The Preamble to the U.S. Constitution begins: “We the People of the United States.” But who that statement includes is not a static concept. The Naturalization Act of 1790 limited naturalization to “free white persons,” one of a series of foundational laws and texts that established a legal basis for white privilege. Since then, the courts have been at the forefront of both protecting that privilege and, in recent years, challenging it.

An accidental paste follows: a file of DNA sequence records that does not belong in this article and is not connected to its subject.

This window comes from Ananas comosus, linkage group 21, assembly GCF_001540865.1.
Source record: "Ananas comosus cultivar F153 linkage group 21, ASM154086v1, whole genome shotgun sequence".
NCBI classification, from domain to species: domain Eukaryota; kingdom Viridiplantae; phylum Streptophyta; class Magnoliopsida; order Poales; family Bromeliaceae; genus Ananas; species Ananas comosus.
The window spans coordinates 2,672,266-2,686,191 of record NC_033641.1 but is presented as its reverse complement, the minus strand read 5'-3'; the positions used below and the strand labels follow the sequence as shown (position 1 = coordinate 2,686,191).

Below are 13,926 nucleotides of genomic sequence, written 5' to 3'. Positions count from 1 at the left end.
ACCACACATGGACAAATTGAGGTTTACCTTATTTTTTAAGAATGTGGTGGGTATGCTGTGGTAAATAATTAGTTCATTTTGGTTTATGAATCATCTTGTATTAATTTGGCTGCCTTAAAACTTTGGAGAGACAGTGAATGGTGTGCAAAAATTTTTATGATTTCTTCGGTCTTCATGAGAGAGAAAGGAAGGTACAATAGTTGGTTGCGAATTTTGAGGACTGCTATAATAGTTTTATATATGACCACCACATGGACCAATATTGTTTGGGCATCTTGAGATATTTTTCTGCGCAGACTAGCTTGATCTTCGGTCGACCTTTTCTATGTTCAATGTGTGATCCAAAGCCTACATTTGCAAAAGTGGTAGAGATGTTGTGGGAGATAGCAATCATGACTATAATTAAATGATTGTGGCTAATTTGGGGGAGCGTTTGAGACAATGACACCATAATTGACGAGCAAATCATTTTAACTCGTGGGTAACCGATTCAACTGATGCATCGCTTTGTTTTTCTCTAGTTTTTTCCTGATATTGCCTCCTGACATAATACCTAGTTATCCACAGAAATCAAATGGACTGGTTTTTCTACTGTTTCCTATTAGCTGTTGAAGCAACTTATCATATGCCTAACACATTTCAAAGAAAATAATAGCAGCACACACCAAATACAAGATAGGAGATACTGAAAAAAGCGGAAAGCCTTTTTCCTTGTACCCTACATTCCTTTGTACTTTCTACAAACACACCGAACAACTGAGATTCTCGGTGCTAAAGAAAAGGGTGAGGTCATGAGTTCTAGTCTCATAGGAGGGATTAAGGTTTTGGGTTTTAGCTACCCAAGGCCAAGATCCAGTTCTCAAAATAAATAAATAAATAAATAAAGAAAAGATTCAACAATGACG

v. explores the contemporary ripples of landmark Supreme Court decisions. Tracing Dred Scott v. Sanford to the protests in Ferguson, Mo., the xenophobia of Korematsu v. United States and Japanese internment to the appropriation of Japanese culture today, v. uses legal texts to examine the evolving definition of "We the People." The case law serves not only as historical document, but as a literary point of departure.